By Mark Squibb/February 17, 2022
A discussion of the Mental Health Mobile Crisis Response Unit held during January’s meeting of the Conception Bay North Joint Council offered a window into some of the challenges in bringing the service to the region.
The response teams are comprised of mental health and addictions clinicians and police officers who are trained to respond to mental heath and addictions-related calls. The service is currently offered on the Northeast Avalon as well as Holyrood and Bay Bulls.
Harbour Grace councillor Gord Stone said members of the Joint Council recently met with Eastern Health regarding a Mental Heath Mobile Crisis Response Team for CBN, and he hopes a representative from that agency will attend the next joint council session.
Stone said that while Eastern Health faced challenges arranging memorandums of understandings with both the RNC and RCMP, those agreements are now in place. But there are still challenges.
“The formal request to set up the mental health mobile response team doesn’t come through Eastern Health, which is what I had thought before we had the discussion,” Stone said. “It is a political decision and the Eastern Health representatives are responsible for the training. The main participants would be the police presence and the politicians, in terms of putting it into our area.”
Stone said Eastern Health offered a number of recommendations on how to get the service into the region faster.
“There are some key things we need to consider,” said Stone, “and of course, money is the big thing. It’s an expensive piece of business.”
Stone said much of the cost goes towards the team’s staff, including RCMP members, and that if the region can show politicians that they need the service and can cover the police’s cost, they would have better luck getting it.
That lead to a discussion among the various town representatives about who actually takes ownership of the service and provides oversight, whether it’s the RCMP or Eastern Health, or the Joint Council or provincial government.
Bay Roberts Mayor Walter Yetman and Carbonear councilor Daniele Doyle expressed surprise that Eastern Health doesn’t take full ownership of the service, and that a great part of the burden seems to rest on the RCMP.
It was also noted that some Eastern Health representatives had indicated the area may not be large enough to warrant a full mobile crisis team of its own, suggesting two specially trained officers could respond to mental health and addictions calls instead. The members disagreed with that arguing CBN is large enough and full service is warranted.
Harbour Main MHA Helen Conway Ottenheimer, who was in attendance for the Joint Council meeting, added her thoughts to the mix.
“It would be pretty easy, I would think, to find out the details of who would have ownership of it,” said Ottenheimer, noting the service is already offered in other jurisdictions. “I believe that this is something that, although it appears, and has already been stated, is expensive, I believe, especially in these times, that mental health is perhaps the biggest issue that has come out of the pandemic. So, this certainly is an initiative that I would support one hundred percent, and do whatever I can to advocate, as the critic for Justice and Public Safety.”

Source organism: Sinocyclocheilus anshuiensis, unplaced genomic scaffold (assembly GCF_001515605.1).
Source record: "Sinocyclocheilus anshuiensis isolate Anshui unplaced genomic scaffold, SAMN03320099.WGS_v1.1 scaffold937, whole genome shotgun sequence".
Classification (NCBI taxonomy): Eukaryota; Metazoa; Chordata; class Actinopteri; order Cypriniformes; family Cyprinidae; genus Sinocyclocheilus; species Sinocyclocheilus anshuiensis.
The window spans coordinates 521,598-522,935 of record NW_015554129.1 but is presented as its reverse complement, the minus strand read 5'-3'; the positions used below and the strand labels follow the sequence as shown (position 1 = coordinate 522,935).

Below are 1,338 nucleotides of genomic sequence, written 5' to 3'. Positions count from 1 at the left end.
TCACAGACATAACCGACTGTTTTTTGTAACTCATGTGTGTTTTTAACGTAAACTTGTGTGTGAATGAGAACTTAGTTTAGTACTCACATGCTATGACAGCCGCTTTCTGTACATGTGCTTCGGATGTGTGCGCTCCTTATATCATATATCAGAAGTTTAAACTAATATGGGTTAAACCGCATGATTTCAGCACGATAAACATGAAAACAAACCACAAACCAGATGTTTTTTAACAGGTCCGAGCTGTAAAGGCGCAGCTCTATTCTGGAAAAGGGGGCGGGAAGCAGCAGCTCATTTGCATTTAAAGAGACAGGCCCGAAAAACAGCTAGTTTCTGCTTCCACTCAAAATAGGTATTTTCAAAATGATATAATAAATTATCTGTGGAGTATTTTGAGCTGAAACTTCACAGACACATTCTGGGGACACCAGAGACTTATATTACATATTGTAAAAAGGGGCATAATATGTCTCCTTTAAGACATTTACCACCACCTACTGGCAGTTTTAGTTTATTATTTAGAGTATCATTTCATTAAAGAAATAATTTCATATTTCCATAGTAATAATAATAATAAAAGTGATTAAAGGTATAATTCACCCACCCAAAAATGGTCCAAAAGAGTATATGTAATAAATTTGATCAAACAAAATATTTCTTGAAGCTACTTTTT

Ottenheimer found it unusual that the service doesn’t fall under the purview of the Department of Health, arguing it is vital to the region.
“I think we need clarification on that, but whoever it’s under, I think we need clarification on that,” said Ottenheimer.
Tina Neary, who chairs the Municipal Mental Health Task Force and is a Portugal Cove- St. Philips town councilor, said she was alarmed that an area could be considered not large enough for full mobile services.
“Just because you live beyond the overpass does not mean you should not be viewed just as important as anybody else, so it’s shocking to me that if I live downtown on Water Street, I’m going to get the services required, but if I live in one of the towns present here this evening, we have to fight hard for somebody to recognise that this is needed,” said Neary.
Carbonear councilor Chris O’Grady, admitting to playing the devil’s advocate, said that having worked for Eastern Health and ‘running the numbers,’ he understands the hesitancy.
“Eastern Health is struggling to keep what they have,” said O’Grady. “Especially now in the middle of a pandemic, I can see their hesitancy at this point and not wanting to do it. It’s a great service, and I would love to see it myself, but that’s probably where they’re coming from, if they were here speaking.”
Eventually the Joint Council members agreed to look further into the matter before sending a letter to the Department of Justice expressing a need for the Mobile Crisis Unit for CBN.
“While I think it’s a great initiative and a great idea, I also think that it’s a band-aid solution to a much, much, much, much bigger societal problem,” said councillor Doyle. “I teach in a high school (Carbonear Collegiate) and our high schools don’t have social workers. Our high schools don’t have access to mental health experts. We have an increase of a guidance councillor right now due to COVID, but with the changes in family structures, and drugs on the streets, and the access to all of this stuff for kids, while I think it’s a great idea, I think there’s lots of work that could be done in other areas as well.”
She recommended the joint council do more to promote anti-drug and anti-violence programs.